Page last updated at 18:25 GMT, Thursday, 13 August 2009 19:25 UK

Thousands of dead fish washed up

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A marine algae which produces toxins and depletes oxygen levels in water is being blamed for killing thousands of fish in Cornwall.

Thousands of fish have died and washed up on beaches in Cornwall.

An algal bloom, known as Red Tide, is said to be responsible for killing the fish in St Austell Bay.

The algae produces toxins which are lethal to fish and shellfish and it also depletes oxygen levels which makes it difficult for marine life to breath.

Cornwall Council said it can also cause skin irritations and harm pets and advised people to avoid entering water where the algae or any foam is present.

Rob Preston, chairman of the Mevagissey Fishermen's Association, said the marine life in Charlestown and Porthpean, such as sand eels, Dover sole and weaver fish, had been particularly badly affected.

Mr Preston, who recalled a similar bloom devastating shellfish and crustacean stocks back in the 1970s, said fishermen were especially concerned about the effect the algae could have on stocks of Dover sole as it was already under threat in the area.

Natural phenomena

According to the Environment Agency, the algae is called "Red Tide" because it can bloom in huge quantities and turn the sea reddish-brown.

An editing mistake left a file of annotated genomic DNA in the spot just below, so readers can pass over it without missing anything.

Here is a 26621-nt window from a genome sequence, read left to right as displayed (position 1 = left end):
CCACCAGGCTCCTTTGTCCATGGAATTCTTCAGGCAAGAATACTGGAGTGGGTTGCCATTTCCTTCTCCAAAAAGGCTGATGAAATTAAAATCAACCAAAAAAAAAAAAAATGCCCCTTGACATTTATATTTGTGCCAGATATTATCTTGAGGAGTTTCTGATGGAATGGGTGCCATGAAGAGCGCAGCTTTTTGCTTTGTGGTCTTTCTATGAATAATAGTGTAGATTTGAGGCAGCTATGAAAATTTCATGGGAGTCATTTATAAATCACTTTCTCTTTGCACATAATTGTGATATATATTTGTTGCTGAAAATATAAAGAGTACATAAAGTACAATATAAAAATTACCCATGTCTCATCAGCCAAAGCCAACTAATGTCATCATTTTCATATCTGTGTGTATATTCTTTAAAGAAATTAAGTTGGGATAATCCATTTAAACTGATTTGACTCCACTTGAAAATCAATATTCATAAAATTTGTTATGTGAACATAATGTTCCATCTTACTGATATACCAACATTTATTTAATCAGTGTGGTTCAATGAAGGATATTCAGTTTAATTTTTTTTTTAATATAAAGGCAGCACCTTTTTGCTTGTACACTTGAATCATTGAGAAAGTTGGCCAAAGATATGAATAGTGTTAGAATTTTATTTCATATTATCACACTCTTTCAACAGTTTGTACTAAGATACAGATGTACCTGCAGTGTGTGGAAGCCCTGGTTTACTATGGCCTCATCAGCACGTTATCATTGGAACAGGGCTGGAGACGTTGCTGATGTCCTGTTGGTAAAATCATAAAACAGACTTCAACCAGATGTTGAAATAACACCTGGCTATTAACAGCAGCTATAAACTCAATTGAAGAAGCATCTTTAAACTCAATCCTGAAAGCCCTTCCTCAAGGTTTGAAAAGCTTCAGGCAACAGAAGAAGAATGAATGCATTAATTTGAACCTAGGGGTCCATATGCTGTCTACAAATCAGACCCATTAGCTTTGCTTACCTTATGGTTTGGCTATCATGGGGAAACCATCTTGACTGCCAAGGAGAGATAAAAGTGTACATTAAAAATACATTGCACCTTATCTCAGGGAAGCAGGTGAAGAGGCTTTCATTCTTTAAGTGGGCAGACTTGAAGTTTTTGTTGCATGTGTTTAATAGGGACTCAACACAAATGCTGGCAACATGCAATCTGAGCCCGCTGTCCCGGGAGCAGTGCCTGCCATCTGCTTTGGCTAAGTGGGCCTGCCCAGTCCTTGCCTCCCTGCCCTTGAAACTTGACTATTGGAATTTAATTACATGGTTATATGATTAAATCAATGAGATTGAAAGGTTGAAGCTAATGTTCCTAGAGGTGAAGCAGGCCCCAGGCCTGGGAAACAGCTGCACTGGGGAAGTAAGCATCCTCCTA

Peter Long, an analyst with the agency, said: "Marine algal blooms are a natural phenomena. A Red Tide is one of many such types which can appear in the oceans and seas at this time of year.

The toxin can become concentrated in the flesh of shellfish grown in contaminated waters
Cornwall Council

"Under certain conditions, such as warm, sunny weather it can form huge blooms, which can be miles across.

"These blooms can last for some time, but will eventually disperse naturally."

A spokesperson for Cornwall Council added: "In public health terms this algae is of interest because the toxin can become concentrated in the flesh of shellfish grown in contaminated waters.

"Samples of shellfish have been taken for analysis from a variety of sources, but the commercial mussel beds in St Austell Bay are not a hazard because they are not being harvested at the moment."

No beaches have been closed but the council said that anyone who comes into contact with the algae in any form should wash the exposed skin with clean water.



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